Nothing is impossible. Common sense is meaningless.
Espers are beings that defy it.
Higasa sprinted to a room deeper inside. We were trapped. He then closed the curtains, plunging the room into darkness. Shadow beasts shouldn’t be able to enter now. Letting out a long breath, Higasa checked the situation outside. The sound of the floor cracking went on in the distance. It was as if the beast’s fangs were destroying the house with each bite.
I could feel their powerful presence even from beyond the door.
The presence of a ferocious beast.
The shadows crawling across the floor were alive.
“Who was that?” I asked, shoving the cigarette and lighter I had been holding into my breast pocket.
Higasa wiped the sweat off his chin. There was fear in his eyes. His gaze darted sharply, and he pressed his ears against the wall. Befuddled, he paced around the room.
“She’s from the main family. There are personnel in the Kariya clan tasked to kill people. They’re more skilled than anyone else at controlling beasts, more ruthless, and they have no sense of humanity.”
Higasa’s teeth clattered. Suddenly, the mansion quieted down. The footsteps stopped in the distance.
Did we lose them?
The walls creaked. A hole opened up, cracks running in all directions, as though fangs had been buried in it.
“It’s them!” Higasa shouted.
The wall collapsed, and the cracked ceiling fell, allowing for light to come in. The beast crept inside. Higasa opened the window and leaped out, tumbling into the garden, then bolted away. I immediately followed him. I heard the bed being smashed. Taking in the light from the outside and the hallway, the beast trampled the room.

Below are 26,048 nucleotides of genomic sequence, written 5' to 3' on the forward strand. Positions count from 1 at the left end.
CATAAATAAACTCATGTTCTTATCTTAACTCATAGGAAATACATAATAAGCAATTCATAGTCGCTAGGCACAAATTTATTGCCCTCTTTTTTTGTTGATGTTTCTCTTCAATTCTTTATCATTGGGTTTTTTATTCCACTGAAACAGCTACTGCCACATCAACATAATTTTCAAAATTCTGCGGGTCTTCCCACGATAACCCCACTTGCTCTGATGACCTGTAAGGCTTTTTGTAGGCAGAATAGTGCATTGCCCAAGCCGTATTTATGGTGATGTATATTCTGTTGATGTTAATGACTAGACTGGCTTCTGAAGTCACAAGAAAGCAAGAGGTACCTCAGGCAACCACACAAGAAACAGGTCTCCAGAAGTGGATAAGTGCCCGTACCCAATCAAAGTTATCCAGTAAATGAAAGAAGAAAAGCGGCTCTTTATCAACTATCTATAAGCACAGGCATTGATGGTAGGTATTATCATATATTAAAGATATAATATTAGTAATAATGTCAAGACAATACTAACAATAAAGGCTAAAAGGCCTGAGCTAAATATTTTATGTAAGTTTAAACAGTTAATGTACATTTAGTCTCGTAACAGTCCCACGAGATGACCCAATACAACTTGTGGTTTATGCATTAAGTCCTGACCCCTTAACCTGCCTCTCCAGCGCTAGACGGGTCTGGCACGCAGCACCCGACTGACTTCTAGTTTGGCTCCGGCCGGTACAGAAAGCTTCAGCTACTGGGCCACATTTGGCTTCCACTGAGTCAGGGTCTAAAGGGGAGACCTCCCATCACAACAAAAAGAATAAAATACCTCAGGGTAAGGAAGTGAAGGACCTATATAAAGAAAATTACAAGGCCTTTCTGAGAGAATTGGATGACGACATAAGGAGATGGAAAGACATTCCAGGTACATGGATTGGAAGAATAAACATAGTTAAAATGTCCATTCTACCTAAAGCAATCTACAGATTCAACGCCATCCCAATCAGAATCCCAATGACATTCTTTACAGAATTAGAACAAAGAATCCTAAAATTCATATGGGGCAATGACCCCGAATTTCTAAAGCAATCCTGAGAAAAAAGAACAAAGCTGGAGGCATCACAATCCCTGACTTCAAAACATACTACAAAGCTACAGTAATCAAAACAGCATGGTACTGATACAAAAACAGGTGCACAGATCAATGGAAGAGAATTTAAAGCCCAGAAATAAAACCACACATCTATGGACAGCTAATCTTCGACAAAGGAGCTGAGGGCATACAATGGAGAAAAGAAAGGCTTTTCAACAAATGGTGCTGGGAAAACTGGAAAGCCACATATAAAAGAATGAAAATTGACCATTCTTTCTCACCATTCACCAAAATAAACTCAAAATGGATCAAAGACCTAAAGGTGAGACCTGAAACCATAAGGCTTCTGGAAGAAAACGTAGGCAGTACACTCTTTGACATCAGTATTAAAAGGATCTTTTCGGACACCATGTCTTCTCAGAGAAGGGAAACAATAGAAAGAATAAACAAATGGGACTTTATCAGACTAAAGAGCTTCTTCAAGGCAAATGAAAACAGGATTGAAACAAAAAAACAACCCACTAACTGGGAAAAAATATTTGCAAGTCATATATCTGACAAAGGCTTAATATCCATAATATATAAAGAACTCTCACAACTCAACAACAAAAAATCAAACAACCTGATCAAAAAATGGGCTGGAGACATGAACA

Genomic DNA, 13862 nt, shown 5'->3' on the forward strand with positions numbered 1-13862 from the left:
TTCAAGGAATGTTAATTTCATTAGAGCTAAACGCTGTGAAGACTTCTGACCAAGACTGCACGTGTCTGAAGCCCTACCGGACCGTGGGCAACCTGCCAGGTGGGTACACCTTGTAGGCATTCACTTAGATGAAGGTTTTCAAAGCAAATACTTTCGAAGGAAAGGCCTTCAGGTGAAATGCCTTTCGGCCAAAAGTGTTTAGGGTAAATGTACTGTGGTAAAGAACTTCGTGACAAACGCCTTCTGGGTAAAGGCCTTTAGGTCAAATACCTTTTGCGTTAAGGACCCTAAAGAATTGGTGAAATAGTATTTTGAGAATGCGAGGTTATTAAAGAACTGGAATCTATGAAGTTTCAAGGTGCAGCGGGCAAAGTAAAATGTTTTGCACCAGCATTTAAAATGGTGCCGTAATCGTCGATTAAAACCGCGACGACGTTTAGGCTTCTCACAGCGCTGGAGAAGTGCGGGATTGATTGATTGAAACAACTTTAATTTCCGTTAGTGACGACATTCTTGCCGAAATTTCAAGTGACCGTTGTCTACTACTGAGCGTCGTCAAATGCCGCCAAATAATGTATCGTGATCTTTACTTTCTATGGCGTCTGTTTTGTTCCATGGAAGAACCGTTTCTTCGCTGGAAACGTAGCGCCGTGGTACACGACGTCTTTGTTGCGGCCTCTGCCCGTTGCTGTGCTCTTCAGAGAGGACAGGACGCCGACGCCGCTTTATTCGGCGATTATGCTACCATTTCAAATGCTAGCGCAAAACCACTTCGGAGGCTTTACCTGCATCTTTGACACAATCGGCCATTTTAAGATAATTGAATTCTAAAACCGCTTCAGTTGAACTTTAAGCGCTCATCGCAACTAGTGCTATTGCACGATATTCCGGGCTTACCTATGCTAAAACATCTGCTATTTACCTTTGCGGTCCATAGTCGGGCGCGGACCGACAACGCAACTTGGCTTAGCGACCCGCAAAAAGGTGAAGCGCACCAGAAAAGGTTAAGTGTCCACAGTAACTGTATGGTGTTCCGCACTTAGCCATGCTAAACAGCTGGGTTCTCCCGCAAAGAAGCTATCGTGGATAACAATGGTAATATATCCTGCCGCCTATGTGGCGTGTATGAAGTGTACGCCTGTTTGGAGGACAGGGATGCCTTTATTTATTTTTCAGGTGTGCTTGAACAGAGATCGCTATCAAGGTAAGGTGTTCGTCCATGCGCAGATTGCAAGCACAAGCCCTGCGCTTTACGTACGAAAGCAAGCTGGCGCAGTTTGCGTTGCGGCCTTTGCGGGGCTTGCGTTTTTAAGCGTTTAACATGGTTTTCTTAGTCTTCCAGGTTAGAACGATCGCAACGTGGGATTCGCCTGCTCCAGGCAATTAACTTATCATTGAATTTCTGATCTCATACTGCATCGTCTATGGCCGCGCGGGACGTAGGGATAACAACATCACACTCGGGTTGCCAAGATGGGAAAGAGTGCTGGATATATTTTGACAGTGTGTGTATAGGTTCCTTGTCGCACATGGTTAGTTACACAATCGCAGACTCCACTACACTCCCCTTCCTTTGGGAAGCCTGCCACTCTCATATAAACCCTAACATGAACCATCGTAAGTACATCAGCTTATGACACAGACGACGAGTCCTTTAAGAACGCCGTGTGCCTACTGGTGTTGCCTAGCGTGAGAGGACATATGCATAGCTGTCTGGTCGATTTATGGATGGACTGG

“We’re dead like this! We have to get to the car!” I told Higasa while sprinting across the garden.
The gate wasn’t that far. If we continued running, we’d make it before they could catch up to us.
But Higasa did not respond. He stopped for some reason.
He pulled my hand back hard. The wound in my palm opened, and I stifled the pain. The beast emerged from the wall, roaring. Facing the beast, Higasa charged forward.
“We’re dead either way, damn it!” he shouted as he passed me. “They’ll catch us on the way. And then Akari-sama will be in danger. I have to kill them!” His eyes blazed.
But we had no way to deal with them. Still, he didn’t stop running. The beast roared and opened its mouth. Higasa zipped by its sharp fangs. Blood spilled from his grazed shoulder. The beast followed him, opening and closing its mouth.
“I’m counting on you, Odagiri-san!”
He took off, with the beast hot on his heels. Listening to his screams, I was stunned.
He thought that staying together would just end up in both of us going down.
So he drew the beast’s attention to himself, while I figured things out.
But what could I even do before he got mangled to death?